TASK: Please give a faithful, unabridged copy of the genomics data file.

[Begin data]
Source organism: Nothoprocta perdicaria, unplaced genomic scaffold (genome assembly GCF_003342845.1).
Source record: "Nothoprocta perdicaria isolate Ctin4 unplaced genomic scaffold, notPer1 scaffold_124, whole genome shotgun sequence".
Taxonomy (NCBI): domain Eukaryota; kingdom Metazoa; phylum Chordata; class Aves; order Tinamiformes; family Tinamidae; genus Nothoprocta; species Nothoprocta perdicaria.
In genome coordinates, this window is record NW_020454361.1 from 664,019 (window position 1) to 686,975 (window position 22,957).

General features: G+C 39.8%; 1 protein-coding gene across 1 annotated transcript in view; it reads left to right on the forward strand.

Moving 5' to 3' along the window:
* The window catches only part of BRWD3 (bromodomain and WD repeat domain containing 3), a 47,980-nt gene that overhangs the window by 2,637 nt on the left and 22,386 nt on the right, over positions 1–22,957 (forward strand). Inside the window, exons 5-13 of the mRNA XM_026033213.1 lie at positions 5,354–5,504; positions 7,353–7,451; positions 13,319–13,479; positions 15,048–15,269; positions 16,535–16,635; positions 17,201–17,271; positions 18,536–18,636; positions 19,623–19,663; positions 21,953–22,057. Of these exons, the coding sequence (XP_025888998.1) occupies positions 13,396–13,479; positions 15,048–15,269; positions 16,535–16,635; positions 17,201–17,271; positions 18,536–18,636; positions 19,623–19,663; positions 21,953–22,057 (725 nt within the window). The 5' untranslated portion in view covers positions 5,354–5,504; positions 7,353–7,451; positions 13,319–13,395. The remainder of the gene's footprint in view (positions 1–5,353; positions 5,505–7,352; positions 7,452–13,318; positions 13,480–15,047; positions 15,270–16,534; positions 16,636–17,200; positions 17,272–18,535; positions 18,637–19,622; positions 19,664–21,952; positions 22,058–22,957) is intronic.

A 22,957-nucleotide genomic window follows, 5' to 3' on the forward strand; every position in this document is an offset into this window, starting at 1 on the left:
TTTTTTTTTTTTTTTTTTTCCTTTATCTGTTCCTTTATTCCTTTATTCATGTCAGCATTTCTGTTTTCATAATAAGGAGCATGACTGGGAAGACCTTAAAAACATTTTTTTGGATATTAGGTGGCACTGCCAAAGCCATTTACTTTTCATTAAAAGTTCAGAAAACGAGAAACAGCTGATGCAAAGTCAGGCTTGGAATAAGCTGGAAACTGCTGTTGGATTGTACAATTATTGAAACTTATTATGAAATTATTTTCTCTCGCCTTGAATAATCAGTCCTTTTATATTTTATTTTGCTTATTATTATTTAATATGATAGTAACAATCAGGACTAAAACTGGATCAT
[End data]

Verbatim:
Source organism: Nothoprocta perdicaria, unplaced genomic scaffold (genome assembly GCF_003342845.1).
Source record: "Nothoprocta perdicaria isolate Ctin4 unplaced genomic scaffold, notPer1 scaffold_124, whole genome shotgun sequence".
Taxonomy (NCBI): domain Eukaryota; kingdom Metazoa; phylum Chordata; class Aves; order Tinamiformes; family Tinamidae; genus Nothoprocta; species Nothoprocta perdicaria.
In genome coordinates, this window is record NW_020454361.1 from 664,019 (window position 1) to 686,975 (window position 22,957).

General features: G+C 39.8%; 1 protein-coding gene across 1 annotated transcript in view; it reads left to right on the forward strand.

Moving 5' to 3' along the window:
* The window catches only part of BRWD3 (bromodomain and WD repeat domain containing 3), a 47,980-nt gene that overhangs the window by 2,637 nt on the left and 22,386 nt on the right, over positions 1–22,957 (forward strand). Inside the window, exons 5-13 of the mRNA XM_026033213.1 lie at positions 5,354–5,504; positions 7,353–7,451; positions 13,319–13,479; positions 15,048–15,269; positions 16,535–16,635; positions 17,201–17,271; positions 18,536–18,636; positions 19,623–19,663; positions 21,953–22,057. Of these exons, the coding sequence (XP_025888998.1) occupies positions 13,396–13,479; positions 15,048–15,269; positions 16,535–16,635; positions 17,201–17,271; positions 18,536–18,636; positions 19,623–19,663; positions 21,953–22,057 (725 nt within the window). The 5' untranslated portion in view covers positions 5,354–5,504; positions 7,353–7,451; positions 13,319–13,395. The remainder of the gene's footprint in view (positions 1–5,353; positions 5,505–7,352; positions 7,452–13,318; positions 13,480–15,047; positions 15,270–16,534; positions 16,636–17,200; positions 17,272–18,535; positions 18,637–19,622; positions 19,664–21,952; positions 22,058–22,957) is intronic.

A 22,957-nucleotide genomic window follows, 5' to 3' on the forward strand; every position in this document is an offset into this window, starting at 1 on the left:
TTTTTTTTTTTTTTTTTTTCCTTTATCTGTTCCTTTATTCCTTTATTCATGTCAGCATTTCTGTTTTCATAATAAGGAGCATGACTGGGAAGACCTTAAAAACATTTTTTTGGATATTAGGTGGCACTGCCAAAGCCATTTACTTTTCATTAAAAGTTCAGAAAACGAGAAACAGCTGATGCAAAGTCAGGCTTGGAATAAGCTGGAAACTGCTGTTGGATTGTACAATTATTGAAACTTATTATGAAATTATTTTCTCTCGCCTTGAATAATCAGTCCTTTTATATTTTATTTTGCTTATTATTATTTAATATGATAGTAACAATCAGGACTAAAACTGGATCAT